Wow, Jim Morrison was kind of an ass now that I think about it.
This drama is as much about 1960s music culture as it is about legendary outlaw Jim Morrison (Val Kilmer), one of the most influential figures in the history of rock and roll. This electrifying drama chronicles Morrison’s rise from obscurity to the pinnacle of the rock and roll music world as lead singer for The Doors, and, finally, to his tragically early death in a Paris bathtub.
Personally, I love The Doors. I like a lot of their music and thinks its so strange and out there that it really is some of the best. I think Jim Morrison was a great artist when he was alive, he wrote some strange but really beautiful poetry and music. And, I also love Oliver Stone, as much of you already know. Why didn’t this whole film work out like I wanted it to??
To start it off let me look at the positives. The concert scenes are filmed in large screen, cause that’s how Stone wants you to see them as and really there was no other way they could have been shown other than in wide screen presentation. It is amazing how the concert scenes are re-created, as they look like outtakes taken from a documentary at the time. The crowd scenes have a real distinct powerful effect, and this is one of the most realistic looking rock movies I’ve seen in a long time.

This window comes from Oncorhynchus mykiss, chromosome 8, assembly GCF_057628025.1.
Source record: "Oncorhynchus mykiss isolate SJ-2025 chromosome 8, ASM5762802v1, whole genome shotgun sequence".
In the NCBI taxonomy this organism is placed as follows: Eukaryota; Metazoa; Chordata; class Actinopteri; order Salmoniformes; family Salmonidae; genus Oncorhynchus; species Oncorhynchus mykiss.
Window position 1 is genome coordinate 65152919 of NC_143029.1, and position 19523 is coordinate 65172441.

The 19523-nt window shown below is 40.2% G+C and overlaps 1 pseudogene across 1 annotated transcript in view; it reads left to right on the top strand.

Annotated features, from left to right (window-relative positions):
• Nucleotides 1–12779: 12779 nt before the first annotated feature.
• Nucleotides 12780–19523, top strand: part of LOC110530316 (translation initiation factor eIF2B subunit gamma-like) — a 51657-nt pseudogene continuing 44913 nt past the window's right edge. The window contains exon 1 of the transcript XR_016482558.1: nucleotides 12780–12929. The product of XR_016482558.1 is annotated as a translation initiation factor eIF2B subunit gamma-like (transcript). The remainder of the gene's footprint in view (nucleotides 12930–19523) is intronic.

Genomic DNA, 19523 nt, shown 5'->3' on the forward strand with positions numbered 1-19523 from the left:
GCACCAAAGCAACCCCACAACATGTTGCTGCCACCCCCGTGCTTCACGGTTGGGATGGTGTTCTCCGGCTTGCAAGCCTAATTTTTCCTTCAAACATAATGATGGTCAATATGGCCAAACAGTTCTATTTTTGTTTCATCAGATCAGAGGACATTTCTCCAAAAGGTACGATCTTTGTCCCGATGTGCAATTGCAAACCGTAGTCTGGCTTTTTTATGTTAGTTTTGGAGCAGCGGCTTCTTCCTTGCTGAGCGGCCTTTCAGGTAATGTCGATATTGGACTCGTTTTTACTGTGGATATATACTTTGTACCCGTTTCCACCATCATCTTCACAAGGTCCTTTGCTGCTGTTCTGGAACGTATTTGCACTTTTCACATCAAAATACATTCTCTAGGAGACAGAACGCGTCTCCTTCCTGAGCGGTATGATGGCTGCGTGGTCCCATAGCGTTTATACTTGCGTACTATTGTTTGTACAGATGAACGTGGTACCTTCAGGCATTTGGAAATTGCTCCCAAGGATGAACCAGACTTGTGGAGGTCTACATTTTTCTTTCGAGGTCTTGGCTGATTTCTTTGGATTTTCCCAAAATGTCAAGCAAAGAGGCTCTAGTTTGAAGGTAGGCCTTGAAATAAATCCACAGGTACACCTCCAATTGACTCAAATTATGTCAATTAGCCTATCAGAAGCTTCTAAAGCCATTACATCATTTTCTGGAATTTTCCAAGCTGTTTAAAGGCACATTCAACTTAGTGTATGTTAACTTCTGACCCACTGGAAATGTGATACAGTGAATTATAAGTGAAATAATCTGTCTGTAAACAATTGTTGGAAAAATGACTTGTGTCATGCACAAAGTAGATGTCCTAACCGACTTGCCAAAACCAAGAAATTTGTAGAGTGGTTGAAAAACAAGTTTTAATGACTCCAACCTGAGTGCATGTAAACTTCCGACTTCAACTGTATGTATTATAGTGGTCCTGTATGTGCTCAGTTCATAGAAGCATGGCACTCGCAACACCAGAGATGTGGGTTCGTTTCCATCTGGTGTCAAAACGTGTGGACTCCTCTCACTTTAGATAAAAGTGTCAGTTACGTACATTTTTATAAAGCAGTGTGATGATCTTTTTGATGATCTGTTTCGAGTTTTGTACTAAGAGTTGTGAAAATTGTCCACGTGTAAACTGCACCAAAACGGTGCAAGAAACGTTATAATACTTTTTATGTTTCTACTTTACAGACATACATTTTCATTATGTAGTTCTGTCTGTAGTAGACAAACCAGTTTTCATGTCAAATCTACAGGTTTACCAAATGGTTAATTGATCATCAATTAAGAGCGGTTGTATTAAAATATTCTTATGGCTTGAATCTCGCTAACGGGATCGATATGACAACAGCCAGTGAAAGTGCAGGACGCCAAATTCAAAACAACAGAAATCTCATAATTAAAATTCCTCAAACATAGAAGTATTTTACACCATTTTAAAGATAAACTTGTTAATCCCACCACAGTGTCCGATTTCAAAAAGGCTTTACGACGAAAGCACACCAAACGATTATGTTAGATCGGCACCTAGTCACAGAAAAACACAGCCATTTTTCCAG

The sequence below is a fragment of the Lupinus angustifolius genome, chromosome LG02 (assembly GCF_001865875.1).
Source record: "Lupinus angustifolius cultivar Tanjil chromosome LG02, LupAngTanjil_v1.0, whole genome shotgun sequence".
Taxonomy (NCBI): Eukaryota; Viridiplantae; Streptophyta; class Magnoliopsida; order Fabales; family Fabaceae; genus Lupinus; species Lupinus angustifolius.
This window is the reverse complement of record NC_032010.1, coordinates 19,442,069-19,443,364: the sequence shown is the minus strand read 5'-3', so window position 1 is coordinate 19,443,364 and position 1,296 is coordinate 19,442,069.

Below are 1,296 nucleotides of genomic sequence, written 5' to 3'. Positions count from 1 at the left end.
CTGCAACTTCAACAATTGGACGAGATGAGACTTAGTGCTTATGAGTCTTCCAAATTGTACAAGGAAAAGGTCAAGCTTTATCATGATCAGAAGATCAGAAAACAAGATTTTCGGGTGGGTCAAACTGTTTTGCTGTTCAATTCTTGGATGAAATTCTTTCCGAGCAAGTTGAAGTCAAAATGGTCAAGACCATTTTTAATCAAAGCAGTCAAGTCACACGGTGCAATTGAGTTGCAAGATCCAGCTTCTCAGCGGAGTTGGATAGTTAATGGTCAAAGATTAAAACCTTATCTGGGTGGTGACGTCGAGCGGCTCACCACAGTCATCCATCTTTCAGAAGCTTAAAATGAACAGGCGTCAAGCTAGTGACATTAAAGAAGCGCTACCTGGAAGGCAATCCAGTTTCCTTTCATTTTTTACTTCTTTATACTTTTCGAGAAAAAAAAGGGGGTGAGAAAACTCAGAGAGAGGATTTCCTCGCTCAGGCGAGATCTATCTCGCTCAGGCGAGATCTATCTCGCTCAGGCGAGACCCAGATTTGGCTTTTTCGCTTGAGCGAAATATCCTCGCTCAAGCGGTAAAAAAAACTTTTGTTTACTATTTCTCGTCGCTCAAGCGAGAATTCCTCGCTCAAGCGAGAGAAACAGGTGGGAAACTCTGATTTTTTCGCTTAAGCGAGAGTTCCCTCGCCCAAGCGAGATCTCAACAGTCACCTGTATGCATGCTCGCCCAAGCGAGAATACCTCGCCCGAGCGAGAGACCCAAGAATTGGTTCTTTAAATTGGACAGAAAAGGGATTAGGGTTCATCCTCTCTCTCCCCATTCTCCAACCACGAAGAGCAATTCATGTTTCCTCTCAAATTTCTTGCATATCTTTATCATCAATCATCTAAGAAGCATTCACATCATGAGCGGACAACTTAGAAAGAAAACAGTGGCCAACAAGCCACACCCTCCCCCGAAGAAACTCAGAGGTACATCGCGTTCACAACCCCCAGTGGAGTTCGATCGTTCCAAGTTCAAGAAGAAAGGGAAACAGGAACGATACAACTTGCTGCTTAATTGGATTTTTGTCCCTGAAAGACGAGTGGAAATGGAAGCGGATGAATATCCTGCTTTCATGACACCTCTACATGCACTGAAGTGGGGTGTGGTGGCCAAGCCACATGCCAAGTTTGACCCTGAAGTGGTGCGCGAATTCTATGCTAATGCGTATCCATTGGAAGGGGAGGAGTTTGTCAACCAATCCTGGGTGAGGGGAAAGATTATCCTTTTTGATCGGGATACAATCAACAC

Val Kilmer looks so much like Morrison it’s actually scary. But not only does he look like him, Kilmer captures the total essence that Morrison had. He was a strange man, who’s erratic behavior got worse as he started to deal more into drugs, as this film shows very well. Meg Ryan also has a good performance as his long-time girlfriend who goes through some changes herself, and through Ryan’s performance we see this very well.
However, there were many problems I had with this film that did bother me a lot. The historical innacuracies really do start to get out of hand very early in this film. The film shows Morrison holding his crotch and mocking the TV as he says “higher” on live television. Now in real life, Morrison just sayed “higher” by accident and didn’t really know what he was doing when he did it. Also, the film does a great job at showing us the drug addicted, sex making, drunken Jim Morrison, and never really shows us anything good about him. The film dives into his personal life of booze, sex, and drugs, and totally forgets about his work at hand and how his songs came to be.
I did like Stone’s direction as I felt it was very inspired but I felt he could have really changed the last hour or so. The typical rise-and-fall story of Morrison is falling right at about when the first hour is up. The after that the whole film basically becomes a total downer for anyone who loved the band The Doors, such as myself.
Though we get little tidbits of what the other band members have to say, we never fully meet them. We always are able to see their reactions, but there’s never a chance to see where Morrison and all the others met, and we never get to see how close they really were to Morrison.
Consensus: Though it’s not one of Oliver Stone’s finest films, The Doors is exciting and well-acted, but never shows anything good from Morrison and its innacuracies start to get a little out-of-hand by the end of the first act.